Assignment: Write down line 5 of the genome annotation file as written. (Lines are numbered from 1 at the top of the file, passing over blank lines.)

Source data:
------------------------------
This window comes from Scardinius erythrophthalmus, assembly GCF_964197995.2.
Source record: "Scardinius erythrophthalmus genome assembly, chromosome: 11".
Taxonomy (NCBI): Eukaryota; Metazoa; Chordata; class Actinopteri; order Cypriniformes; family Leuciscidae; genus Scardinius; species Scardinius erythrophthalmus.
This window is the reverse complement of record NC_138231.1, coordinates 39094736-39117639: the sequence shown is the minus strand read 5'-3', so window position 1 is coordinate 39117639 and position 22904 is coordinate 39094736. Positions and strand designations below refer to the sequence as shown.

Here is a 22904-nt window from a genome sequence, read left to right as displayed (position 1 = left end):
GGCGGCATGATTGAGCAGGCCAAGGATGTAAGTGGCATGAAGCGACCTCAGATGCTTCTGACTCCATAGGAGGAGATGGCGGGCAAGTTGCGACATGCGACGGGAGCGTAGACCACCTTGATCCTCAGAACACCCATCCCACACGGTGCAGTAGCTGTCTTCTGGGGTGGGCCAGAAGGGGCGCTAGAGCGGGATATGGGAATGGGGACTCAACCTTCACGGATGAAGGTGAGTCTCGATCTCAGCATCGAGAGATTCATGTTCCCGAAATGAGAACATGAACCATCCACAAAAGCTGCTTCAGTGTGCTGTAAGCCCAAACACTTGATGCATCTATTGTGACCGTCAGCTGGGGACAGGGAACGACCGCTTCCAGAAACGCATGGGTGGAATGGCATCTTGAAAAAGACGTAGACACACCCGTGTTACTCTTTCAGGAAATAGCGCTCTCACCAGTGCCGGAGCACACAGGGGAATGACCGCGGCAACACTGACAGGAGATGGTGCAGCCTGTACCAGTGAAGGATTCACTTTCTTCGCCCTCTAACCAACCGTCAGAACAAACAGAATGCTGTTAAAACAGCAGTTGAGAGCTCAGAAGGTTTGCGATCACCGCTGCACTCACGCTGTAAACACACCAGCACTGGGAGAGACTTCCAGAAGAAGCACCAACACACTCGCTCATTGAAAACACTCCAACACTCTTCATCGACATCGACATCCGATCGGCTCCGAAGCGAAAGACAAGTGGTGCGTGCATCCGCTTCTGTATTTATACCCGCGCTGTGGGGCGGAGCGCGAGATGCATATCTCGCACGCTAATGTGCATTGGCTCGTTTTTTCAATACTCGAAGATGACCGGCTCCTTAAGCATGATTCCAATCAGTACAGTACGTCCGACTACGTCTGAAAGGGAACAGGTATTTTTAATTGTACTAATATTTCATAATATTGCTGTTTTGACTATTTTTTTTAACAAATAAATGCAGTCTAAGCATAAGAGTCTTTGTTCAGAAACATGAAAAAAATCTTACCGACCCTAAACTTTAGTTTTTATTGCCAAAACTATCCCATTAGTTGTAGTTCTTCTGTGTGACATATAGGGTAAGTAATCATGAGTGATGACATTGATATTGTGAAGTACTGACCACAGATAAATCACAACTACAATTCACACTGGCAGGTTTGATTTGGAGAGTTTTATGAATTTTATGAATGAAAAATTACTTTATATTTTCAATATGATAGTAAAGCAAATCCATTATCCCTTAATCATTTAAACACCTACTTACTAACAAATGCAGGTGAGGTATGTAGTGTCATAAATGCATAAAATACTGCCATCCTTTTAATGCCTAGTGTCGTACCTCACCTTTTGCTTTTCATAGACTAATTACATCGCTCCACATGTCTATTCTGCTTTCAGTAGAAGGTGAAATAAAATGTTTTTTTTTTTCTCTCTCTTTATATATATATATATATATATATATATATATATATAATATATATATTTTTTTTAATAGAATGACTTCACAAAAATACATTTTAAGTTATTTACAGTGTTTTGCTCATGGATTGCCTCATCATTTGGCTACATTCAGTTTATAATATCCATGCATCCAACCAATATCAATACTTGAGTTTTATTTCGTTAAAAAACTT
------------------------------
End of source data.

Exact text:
Here is a 22904-nt window from a genome sequence, read left to right as displayed (position 1 = left end):